Following the collapse of the Berlin Wall in late 1989, the number of births, in what used to be the Democratic Republic of Germany (East Germany), dropped by almost 50%over a three-year period, an unprecedented peacetime event. Thereafter, the birth rate went back to trend.


This event provides an observation of a much larger fertility drop than in previous studies, over a precisely defined location and short period of time. It is also possible toobserve outcomes for cohorts born in the same years in former West Germany, who, due to the subsequent reunification, were exposed to the same policy environment when growing up but were not affected by this fertility shock. This homogenous control group makes it possible to set the analysis in a difference-in-difference setting.


The researchers first clearly document the massive drop in birth rate observed in East Germany and analysis of individual data points to strong evidence of negative selection into motherhood. Women who gave birth during this period of economic and political uncertainties were on average younger, less educated and more likely to be unmarried mothers. These are typical traits associated with lower parental skills’, which lead their children to display worse outcomes on various socio-economic measures, including criminal participation.


The study shows that the offending behaviour of the ‘children of the Wall’ (those born in East Germany between 1991 and 1993) is much worse than could be expected. Fromthe age of eight onwards, they exhibit arrest rates at least 50% higher than comparable peers and they are over-represented by more than two-thirds in the arrestee population given their cohort size.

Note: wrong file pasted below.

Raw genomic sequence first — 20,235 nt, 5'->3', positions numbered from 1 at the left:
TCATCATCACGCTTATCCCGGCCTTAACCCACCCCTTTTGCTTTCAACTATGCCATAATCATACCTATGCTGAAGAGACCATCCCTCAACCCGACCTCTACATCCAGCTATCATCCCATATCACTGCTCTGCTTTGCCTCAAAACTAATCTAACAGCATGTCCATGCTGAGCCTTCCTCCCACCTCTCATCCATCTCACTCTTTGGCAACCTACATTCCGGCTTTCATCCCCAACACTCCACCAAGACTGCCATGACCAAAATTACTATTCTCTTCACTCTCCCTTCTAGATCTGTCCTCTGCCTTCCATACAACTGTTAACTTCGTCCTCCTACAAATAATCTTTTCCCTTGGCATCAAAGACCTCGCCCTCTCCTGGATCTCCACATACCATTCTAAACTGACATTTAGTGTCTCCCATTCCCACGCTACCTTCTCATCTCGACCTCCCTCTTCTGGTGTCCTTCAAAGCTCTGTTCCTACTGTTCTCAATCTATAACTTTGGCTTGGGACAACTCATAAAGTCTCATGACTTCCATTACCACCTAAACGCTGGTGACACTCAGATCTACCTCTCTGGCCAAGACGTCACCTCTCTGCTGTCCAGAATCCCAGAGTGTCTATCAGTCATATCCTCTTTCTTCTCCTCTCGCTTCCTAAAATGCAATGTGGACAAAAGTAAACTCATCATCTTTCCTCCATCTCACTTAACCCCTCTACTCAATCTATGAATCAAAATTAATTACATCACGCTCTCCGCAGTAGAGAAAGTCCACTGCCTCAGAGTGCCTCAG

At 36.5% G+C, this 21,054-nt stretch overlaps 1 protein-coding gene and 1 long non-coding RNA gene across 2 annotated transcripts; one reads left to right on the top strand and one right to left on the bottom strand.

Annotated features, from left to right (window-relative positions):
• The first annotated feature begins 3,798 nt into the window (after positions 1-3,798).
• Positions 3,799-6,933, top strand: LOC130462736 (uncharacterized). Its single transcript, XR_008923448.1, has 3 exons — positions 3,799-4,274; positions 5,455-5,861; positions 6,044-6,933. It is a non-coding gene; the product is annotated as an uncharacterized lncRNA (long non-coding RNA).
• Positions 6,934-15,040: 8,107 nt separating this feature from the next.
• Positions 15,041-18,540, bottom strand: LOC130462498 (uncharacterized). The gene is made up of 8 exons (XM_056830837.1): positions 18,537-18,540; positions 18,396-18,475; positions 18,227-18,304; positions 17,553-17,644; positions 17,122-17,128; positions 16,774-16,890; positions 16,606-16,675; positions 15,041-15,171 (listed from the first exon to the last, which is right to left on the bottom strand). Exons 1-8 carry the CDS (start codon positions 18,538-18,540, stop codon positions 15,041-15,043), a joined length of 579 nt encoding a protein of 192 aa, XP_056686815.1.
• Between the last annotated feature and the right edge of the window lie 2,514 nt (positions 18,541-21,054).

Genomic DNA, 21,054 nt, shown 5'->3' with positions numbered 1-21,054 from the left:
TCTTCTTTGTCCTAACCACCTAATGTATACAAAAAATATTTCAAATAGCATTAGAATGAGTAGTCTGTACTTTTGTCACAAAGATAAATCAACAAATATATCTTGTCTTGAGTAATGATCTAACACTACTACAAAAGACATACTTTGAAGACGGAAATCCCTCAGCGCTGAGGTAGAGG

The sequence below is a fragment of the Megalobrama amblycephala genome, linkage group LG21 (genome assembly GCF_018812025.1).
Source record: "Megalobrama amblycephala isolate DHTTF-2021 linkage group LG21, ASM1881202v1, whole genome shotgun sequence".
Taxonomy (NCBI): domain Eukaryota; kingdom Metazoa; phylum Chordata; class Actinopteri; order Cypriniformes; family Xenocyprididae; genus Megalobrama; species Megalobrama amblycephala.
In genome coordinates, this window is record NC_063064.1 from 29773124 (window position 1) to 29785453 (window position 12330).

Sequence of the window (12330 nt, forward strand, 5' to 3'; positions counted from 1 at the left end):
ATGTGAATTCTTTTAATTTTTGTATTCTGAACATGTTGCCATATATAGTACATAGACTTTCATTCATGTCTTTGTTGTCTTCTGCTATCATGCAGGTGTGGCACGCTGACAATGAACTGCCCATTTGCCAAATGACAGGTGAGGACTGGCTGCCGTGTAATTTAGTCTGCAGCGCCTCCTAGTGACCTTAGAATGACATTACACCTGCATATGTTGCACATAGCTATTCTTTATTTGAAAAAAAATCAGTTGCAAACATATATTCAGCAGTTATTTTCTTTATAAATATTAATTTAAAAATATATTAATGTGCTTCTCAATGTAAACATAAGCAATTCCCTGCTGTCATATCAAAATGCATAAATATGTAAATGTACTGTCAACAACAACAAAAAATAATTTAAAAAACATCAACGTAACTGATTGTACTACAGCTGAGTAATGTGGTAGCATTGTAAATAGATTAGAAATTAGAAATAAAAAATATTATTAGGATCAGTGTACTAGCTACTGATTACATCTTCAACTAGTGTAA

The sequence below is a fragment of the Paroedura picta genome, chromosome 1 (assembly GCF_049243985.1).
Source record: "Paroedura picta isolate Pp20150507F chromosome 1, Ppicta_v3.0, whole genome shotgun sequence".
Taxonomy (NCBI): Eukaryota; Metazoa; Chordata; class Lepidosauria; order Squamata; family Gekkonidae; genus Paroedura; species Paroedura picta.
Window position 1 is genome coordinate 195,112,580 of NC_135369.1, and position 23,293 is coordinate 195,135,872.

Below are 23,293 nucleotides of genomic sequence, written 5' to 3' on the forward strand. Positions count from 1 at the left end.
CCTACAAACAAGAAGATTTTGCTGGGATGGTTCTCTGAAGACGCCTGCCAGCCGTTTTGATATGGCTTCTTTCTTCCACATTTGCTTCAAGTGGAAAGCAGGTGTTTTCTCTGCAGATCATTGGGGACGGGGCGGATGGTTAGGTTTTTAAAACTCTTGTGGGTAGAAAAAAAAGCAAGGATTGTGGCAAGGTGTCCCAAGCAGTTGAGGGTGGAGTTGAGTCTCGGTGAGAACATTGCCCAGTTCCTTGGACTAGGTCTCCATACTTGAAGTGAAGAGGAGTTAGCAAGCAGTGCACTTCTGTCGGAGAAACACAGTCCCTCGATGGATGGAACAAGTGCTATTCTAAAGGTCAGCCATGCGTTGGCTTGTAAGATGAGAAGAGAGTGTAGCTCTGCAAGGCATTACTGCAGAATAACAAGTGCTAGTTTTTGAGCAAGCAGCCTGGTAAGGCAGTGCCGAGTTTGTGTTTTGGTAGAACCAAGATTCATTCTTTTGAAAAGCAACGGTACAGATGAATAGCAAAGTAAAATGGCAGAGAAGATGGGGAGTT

The research results confirm that parental selection may be perhaps the best predictor of the future criminality of a cohort. The large coefficients obtained may even be underestimates considering that the impact of this negative fertility selection should have been partly mediated by the smaller cohort size.


To understand the mechanisms by which negative parental selection affects criminal behaviour, the researchers investigate how different the treated children are in terms of their individual characteristics. At age 17, the children of the Wall are relatively similar to their peers in terms of broad educational attainment measures, but they report significantly worse emotional relationships with their parents.


The researchers interpret this as indicating that child misbehaviour is most strongly influenced by a lack of parental emotional attachment. To further investigate underlying mechanisms, the study considers the risk attitude of mothers and children, which may have a strong impact on both fertility and offending decisions.


They find that the women who gave birth just after the end of communism in East Germany are much more willing to take risk and this is also true for their children. This fits well with recent evidence on the intergenerational transmission of risk attitudes and is perhaps one of the crucial pieces in understanding the fertility-crime relationship puzzle.






RES media consultant Romesh Vaitilingam: